The need for the government to prioritise dementia care has never been more pressing. And while last Thursday’s autumn statement brought some welcome news, there is still a long way to go.
Thursday (24 November) marks Carers’ Rights Day, when the focus will be on the cost of caring. Right now, the families and friends of people living with dementia in the UK are providing care for their loved ones valued at £13.9 bn a year, a figure that’s projected to rise to £35.7bn by 2040.
In Newcastle alone, this army of unpaid carers are estimated to provide care worth £53.9 mn. As the cost-of-living crisis bites, it’s little wonder so many of these devoted carers feel uncertain about the future.
We were disappointed that government has delayed the proposed £86,000 care cap for two years as this was a first step towards tackling crippling care costs.
We recognise the political upheaval of recent months has caused delays, not least in the delivery of the new ten-year plan for dementia in England, but further delays must be avoided.
Additional care packages but still pressures
There was some encouraging news announced by Chancellor Jeremy Hunt. Social Care will receive £1bn in additional funding next year, and £1.7bn the year after. The government claims this will lead to an estimated 200,000 additional care packages over next two years.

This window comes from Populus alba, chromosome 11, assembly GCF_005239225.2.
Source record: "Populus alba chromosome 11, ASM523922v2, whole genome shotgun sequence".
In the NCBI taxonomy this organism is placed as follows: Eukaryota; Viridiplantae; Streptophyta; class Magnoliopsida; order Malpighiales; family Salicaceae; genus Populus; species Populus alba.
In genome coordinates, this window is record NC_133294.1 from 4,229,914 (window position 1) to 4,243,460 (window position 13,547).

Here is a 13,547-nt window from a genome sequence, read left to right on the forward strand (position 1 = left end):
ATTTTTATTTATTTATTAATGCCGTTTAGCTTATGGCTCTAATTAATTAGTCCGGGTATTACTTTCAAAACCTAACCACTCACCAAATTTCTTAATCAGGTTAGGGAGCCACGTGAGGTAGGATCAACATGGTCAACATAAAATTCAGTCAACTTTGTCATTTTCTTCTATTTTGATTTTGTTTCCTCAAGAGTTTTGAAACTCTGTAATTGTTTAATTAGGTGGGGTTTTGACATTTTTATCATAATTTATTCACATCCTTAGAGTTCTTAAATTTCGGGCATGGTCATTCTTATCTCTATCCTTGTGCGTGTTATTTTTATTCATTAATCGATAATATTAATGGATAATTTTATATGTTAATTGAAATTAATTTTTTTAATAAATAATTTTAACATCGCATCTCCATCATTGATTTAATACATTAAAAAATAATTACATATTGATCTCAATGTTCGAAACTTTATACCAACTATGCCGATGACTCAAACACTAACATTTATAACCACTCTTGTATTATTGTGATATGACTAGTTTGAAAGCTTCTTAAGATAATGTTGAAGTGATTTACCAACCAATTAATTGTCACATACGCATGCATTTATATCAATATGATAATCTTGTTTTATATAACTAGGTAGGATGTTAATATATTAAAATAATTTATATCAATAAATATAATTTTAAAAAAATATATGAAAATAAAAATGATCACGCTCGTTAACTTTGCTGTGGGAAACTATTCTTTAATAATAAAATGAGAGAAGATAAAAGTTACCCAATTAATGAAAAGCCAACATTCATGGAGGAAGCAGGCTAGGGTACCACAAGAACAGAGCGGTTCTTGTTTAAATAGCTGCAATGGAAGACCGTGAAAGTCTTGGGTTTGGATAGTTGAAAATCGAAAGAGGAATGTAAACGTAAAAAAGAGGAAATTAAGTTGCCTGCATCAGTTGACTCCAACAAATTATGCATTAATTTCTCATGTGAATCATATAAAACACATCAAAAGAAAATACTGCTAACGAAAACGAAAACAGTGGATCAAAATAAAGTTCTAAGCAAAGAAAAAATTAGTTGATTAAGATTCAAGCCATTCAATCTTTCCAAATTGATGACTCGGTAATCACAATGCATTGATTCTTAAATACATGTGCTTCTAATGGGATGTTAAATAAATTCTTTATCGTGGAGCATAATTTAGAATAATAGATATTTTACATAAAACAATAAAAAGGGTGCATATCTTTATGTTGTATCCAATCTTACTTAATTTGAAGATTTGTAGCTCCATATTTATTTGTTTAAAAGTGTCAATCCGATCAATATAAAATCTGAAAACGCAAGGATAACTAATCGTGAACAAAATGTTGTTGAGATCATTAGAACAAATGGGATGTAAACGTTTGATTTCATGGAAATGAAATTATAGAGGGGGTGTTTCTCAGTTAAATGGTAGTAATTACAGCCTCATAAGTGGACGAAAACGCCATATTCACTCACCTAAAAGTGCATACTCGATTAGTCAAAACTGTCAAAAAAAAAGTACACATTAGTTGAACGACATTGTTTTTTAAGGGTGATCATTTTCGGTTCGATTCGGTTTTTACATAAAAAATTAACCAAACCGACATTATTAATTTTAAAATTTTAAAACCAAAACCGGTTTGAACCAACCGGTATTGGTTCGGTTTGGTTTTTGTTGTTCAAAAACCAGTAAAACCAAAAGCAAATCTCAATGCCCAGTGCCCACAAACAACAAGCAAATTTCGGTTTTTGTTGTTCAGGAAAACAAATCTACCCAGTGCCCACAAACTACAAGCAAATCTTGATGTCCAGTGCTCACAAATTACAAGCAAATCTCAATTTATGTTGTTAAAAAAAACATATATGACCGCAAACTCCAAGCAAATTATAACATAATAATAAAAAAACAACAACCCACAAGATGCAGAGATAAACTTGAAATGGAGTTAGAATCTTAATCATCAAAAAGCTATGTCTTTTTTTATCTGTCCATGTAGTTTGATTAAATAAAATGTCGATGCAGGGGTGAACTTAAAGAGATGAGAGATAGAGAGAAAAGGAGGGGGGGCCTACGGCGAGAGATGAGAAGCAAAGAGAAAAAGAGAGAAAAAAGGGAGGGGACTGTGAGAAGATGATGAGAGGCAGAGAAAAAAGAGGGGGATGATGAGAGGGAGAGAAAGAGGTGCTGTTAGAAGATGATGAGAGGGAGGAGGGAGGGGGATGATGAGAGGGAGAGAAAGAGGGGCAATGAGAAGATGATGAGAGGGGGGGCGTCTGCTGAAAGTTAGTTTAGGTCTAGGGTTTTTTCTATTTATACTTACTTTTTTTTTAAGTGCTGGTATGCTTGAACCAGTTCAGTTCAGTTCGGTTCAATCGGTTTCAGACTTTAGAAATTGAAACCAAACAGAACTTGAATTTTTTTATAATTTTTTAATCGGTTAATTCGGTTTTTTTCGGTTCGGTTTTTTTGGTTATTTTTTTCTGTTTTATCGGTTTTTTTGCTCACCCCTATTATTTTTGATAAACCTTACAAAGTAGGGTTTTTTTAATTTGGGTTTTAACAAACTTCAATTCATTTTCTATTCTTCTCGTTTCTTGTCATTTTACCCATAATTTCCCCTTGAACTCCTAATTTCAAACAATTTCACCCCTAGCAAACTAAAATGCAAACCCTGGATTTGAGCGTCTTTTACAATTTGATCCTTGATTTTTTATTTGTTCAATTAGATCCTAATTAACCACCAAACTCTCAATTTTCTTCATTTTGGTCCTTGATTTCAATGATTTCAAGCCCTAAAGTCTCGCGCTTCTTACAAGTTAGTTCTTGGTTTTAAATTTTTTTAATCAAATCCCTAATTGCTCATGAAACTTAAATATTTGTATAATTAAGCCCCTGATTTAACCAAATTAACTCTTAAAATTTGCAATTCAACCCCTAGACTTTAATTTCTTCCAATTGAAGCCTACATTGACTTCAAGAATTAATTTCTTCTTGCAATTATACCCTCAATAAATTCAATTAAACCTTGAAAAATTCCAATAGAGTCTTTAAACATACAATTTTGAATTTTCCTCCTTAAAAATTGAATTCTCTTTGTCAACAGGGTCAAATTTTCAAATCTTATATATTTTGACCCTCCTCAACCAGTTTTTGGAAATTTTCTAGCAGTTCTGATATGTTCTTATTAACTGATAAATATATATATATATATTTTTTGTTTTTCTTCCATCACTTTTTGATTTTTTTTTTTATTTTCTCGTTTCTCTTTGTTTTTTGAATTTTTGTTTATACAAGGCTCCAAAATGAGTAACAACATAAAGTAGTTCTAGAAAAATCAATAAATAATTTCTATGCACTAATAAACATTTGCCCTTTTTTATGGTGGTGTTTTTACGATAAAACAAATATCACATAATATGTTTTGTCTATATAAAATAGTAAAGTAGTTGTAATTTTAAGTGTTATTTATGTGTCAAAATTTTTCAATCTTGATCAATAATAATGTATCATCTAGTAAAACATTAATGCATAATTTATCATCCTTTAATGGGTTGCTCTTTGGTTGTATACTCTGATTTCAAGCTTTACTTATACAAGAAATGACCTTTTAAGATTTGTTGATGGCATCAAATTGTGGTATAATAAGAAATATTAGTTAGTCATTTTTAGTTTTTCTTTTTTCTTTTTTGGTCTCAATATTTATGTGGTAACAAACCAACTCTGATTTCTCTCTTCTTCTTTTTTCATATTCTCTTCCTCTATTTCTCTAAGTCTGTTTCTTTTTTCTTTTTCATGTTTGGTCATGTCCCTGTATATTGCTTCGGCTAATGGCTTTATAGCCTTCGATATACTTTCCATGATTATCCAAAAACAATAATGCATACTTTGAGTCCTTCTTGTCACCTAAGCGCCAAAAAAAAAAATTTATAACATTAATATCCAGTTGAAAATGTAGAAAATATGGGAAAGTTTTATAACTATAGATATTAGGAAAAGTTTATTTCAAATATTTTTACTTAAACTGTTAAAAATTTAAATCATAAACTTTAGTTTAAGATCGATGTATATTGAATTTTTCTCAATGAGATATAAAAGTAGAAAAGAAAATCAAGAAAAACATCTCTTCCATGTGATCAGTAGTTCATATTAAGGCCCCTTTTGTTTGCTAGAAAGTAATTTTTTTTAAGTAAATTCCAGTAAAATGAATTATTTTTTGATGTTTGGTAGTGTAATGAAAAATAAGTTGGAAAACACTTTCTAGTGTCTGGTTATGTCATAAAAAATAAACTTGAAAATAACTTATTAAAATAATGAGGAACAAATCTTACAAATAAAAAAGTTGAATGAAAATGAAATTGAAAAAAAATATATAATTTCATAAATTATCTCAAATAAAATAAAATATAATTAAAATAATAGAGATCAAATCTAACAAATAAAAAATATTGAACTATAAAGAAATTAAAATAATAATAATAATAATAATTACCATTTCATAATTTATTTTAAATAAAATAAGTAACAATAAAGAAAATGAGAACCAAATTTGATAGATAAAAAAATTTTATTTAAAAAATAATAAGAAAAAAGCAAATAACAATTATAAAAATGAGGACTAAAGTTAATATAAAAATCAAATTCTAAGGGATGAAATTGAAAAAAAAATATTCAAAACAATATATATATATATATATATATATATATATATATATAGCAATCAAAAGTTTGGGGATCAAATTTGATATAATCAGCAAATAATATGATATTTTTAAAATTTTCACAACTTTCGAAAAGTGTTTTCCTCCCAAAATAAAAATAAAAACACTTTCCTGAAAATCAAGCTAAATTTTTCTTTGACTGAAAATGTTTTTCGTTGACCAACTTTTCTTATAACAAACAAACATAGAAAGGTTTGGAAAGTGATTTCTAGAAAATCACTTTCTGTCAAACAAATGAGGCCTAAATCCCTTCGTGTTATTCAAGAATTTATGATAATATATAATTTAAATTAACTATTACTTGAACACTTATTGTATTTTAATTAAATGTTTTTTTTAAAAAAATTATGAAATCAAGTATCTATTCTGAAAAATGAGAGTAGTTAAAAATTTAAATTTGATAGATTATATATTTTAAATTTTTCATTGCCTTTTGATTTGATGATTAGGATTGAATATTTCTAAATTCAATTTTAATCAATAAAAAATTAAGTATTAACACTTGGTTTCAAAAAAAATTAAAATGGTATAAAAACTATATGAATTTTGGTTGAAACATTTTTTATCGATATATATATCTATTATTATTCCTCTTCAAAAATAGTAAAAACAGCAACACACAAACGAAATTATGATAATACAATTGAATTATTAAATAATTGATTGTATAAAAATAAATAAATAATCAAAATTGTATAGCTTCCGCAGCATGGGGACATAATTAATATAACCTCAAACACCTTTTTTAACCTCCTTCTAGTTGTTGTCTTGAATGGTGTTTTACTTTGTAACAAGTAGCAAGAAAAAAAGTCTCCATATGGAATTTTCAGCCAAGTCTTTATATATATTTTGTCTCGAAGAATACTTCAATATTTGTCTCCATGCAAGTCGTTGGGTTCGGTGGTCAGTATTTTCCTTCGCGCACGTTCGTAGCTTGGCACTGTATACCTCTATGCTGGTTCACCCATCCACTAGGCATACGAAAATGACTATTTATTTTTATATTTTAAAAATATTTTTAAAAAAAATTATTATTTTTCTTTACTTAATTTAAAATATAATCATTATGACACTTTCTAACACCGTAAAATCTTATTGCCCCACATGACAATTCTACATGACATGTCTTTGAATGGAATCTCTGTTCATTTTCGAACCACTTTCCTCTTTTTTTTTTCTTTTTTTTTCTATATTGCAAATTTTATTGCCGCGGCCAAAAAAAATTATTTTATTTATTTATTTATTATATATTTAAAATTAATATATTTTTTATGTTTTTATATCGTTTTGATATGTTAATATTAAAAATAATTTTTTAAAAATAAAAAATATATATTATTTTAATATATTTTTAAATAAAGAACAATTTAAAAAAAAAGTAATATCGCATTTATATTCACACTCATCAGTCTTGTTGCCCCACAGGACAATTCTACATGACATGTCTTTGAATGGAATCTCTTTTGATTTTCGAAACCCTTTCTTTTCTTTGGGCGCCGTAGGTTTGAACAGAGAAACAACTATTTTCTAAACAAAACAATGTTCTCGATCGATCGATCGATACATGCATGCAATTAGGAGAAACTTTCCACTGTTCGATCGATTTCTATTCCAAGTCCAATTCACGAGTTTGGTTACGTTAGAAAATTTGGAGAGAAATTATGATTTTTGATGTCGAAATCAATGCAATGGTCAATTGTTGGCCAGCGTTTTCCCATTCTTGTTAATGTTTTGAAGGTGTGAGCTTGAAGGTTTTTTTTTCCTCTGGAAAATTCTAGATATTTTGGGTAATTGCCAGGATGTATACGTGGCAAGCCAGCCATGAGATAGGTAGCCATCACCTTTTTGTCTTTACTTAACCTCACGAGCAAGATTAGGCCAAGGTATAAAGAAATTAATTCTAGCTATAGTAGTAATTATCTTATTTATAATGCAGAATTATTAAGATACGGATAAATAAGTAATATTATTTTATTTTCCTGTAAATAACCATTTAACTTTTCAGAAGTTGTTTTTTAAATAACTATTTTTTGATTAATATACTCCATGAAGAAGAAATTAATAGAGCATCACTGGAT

This is a step in the right direction, but with pressures on all carers being intensified by the record 165,000 vacancies in social care across the UK – including 7,500 in the North East – the system is in urgent need of reform.
It’s also a huge concern that diagnosis rates are at a five-year low, meaning tens of thousands are living without crucial treatment and vital support.
How can you help?
I would urge your readers across the North East to sign Alzheimer’s Society’s open letter to the Prime Minister asking the government to prioritise dementia by visiting alzheimers.org.uk/openletter
Sir Tony Robinson
Actor, Writer, TV Presenter and Alzheimer’s Society Ambassador